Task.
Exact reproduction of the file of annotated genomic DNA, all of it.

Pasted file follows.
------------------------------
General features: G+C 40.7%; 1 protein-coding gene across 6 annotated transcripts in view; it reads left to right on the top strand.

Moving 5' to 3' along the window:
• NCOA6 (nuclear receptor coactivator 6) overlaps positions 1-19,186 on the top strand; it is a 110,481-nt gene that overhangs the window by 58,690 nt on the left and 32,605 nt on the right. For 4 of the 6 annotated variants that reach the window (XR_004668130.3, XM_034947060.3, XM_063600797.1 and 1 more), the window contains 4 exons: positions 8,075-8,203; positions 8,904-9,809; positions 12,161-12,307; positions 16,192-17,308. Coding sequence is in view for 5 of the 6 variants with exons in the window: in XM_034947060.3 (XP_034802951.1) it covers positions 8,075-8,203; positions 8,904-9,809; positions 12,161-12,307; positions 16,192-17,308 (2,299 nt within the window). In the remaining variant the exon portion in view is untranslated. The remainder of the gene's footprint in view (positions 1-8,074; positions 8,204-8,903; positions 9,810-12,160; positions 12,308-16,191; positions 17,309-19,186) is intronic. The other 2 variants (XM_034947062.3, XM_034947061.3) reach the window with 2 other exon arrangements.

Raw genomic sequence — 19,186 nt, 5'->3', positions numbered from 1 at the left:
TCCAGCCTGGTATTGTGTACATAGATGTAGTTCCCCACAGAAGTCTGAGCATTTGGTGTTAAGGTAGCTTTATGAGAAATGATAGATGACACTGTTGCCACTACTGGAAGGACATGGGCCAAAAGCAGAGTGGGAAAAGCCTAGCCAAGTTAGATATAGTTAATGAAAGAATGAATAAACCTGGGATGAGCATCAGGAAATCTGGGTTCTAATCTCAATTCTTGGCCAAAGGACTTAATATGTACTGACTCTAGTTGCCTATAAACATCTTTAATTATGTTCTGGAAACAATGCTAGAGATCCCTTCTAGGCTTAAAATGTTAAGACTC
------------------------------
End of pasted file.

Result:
General features: G+C 40.7%; 1 protein-coding gene across 6 annotated transcripts in view; it reads left to right on the top strand.

Moving 5' to 3' along the window:
• NCOA6 (nuclear receptor coactivator 6) overlaps positions 1-19,186 on the top strand; it is a 110,481-nt gene that overhangs the window by 58,690 nt on the left and 32,605 nt on the right. For 4 of the 6 annotated variants that reach the window (XR_004668130.3, XM_034947060.3, XM_063600797.1 and 1 more), the window contains 4 exons: positions 8,075-8,203; positions 8,904-9,809; positions 12,161-12,307; positions 16,192-17,308. Coding sequence is in view for 5 of the 6 variants with exons in the window: in XM_034947060.3 (XP_034802951.1) it covers positions 8,075-8,203; positions 8,904-9,809; positions 12,161-12,307; positions 16,192-17,308 (2,299 nt within the window). In the remaining variant the exon portion in view is untranslated. The remainder of the gene's footprint in view (positions 1-8,074; positions 8,204-8,903; positions 9,810-12,160; positions 12,308-16,191; positions 17,309-19,186) is intronic. The other 2 variants (XM_034947062.3, XM_034947061.3) reach the window with 2 other exon arrangements.

Raw genomic sequence — 19,186 nt, 5'->3', positions numbered from 1 at the left:
TCCAGCCTGGTATTGTGTACATAGATGTAGTTCCCCACAGAAGTCTGAGCATTTGGTGTTAAGGTAGCTTTATGAGAAATGATAGATGACACTGTTGCCACTACTGGAAGGACATGGGCCAAAAGCAGAGTGGGAAAAGCCTAGCCAAGTTAGATATAGTTAATGAAAGAATGAATAAACCTGGGATGAGCATCAGGAAATCTGGGTTCTAATCTCAATTCTTGGCCAAAGGACTTAATATGTACTGACTCTAGTTGCCTATAAACATCTTTAATTATGTTCTGGAAACAATGCTAGAGATCCCTTCTAGGCTTAAAATGTTAAGACTC